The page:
The characteristics of the well are specified by the drilling plan, the location of the target reservoir, and the conditions encountered during drilling. Bit hydraulics has a major influence on drilling efficiency, and its role is complex since it is closely tied to other drilling variables, such as lithology, bit type, downhole conditions, mechanical drilling parameters, circulation system and drilling mud. Site characteristics such as the water depth, operators experience in the region, and expected environmental conditions influence the operator's decision regarding the selection of the contract and rig type, which in turn influence drilling performance metrics. Exogenous events such as stuck pipe, adverse weather, and mechanical failure cannot be predicted and can have a significant impact on the time and cost to drill a well.

Two methods are commonly used to benchmark drilling performance. The first method is based on experimental design and controlled field studies. Typically, one or more parameters of the drilling process are varied and the impact of the variable(s) on output measures such as the rate of penetration (ROP) or cost per foot examined [1]. The most common is the "drill rate" test, in which the driller experiments with various weight on bit (WOB) and rotations per minute (RPM) settings, and then selects the parameters that result in the highest ROP. Controlled field studies are often the best way to understand the relationships between drilling factors under a set of conditions that are tightly controlled. The analytic results that are derived under field studies are often based on engineering and scientific principles specific to the wellbore conditions, experimental design, equipment, and contractor, and thus, the ability to generalize the results to other wells and locations may be limited. All optimization schemes use a similar comparative process, to identify the parameters that yield the best results relative to other settings.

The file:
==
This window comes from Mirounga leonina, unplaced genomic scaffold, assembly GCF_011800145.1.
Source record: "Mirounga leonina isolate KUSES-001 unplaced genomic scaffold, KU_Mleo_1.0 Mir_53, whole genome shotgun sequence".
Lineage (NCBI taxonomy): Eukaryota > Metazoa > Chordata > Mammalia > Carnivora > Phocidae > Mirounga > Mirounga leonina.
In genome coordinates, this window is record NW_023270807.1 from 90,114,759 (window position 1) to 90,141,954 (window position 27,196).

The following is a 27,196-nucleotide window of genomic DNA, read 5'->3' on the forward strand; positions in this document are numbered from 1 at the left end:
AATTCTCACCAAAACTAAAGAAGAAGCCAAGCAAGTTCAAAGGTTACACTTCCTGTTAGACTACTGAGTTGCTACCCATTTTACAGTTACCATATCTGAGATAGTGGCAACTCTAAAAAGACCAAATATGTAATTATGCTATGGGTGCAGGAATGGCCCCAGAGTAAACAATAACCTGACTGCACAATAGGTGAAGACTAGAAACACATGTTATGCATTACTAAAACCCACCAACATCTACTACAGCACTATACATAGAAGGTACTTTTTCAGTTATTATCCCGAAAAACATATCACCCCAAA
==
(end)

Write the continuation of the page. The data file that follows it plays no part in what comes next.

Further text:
The second method to study factor effects is based on an aggregate assessment of well data collected from a variety of drilling contractors, locations, and wellbores. In this method, data that characterizes a set of wells are collected, and relationships are established between the variables based on empirical modeling techniques; e.g., [2].The aggregate approach to analysis uses a set of drilling data and seeks to discover relationships between various factors of drilling and the cost and complexity of the wellbore. It is common to try to capture the best practices by comparison to an ideal well or offsets. In the technical limit approach, for instance, the technical limit describes a level of performance defined as the 'best possible" for a given set of design parameters [3]. This allows engineers to compare and contrast a variety of factors that impact drilling and to develop models that describe the behavior of the performance metrics.